Overall it’s a mixed bag and can’t help but feeling like a bit of a disappointment because it squanders a lot of its potential. That said, I’d recommend it primarily for Jillian Bell who is doing fine work and is able to perform enough heavily lifting to make up for the script which is  inconsistent and the filmmaking which is straightforward at best, scattershot at worst. The film for most of its running time feels like it is trying to…

  • Rafiki

    Rafiki

    ★★★★

    The complexity of the characters and the use of color are among the things to admire here. In addition the performances notably from the two lead actors are deeply felt, credible, and often moving. Wanuri Kahiu’s film contains elements of both universality and specificity. It’s queer characters are allowed pleasure, unabashedly so, but they are often still looking over their shoulder. The film is painfully tapping into a reality that is present for many across the world. While a few…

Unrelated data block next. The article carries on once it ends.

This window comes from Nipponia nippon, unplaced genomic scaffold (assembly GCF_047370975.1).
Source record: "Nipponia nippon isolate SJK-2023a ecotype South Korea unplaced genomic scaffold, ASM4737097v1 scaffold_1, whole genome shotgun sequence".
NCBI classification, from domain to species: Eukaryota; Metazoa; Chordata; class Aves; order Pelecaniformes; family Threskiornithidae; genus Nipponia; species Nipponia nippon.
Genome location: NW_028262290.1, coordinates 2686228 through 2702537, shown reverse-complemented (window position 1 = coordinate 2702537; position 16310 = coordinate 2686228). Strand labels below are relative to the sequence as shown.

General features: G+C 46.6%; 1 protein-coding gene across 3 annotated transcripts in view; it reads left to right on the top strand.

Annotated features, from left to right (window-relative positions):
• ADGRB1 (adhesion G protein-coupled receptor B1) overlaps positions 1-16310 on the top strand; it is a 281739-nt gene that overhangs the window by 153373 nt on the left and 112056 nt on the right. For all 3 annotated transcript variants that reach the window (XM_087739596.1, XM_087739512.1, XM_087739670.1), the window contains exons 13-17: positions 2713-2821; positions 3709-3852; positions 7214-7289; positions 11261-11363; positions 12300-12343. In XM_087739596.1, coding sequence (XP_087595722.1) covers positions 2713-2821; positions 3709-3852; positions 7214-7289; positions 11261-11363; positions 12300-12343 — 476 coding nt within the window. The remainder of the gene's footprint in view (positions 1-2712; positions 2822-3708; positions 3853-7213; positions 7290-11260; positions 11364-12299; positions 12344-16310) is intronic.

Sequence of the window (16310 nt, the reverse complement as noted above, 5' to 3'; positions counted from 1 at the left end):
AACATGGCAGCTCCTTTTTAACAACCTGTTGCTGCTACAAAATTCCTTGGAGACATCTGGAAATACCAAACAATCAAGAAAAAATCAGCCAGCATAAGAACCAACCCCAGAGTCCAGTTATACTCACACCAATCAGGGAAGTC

• Booksmart

    Booksmart

    ★★★★½

    Fantastic. So much to love here. Dever and Feldstein knock it out of the park. They’ve got fantastic chemistry and this is the best work that they’ve ever done. Olivia Wilde’s film hits the sweet spot between hilarity and poignancy. Wilde’s direction is slick but not exclusionary. There is flair when needed but it never feels gratuitous. This is an exceptional start behind the camera for her. Futhermore, the script is which is penned by four co-writers never feels jumbled…

  • Extremely Wicked, Shockingly Evil and Vile

    Extremely Wicked, Shockingly Evil and Vile

    ★½

    An early candidate for worst film of the year. The film never justifies its existence and comes across as morally questionable. While it doesn’t glorify Bundy’s acts with scenes of violence (for the most part) it does glorify him as a person by forcing the audience to spend so much time within Bundy’s perspective. If the point of the film was to try to reclaim the film from the perspective of a crucial female presence within his life, then this…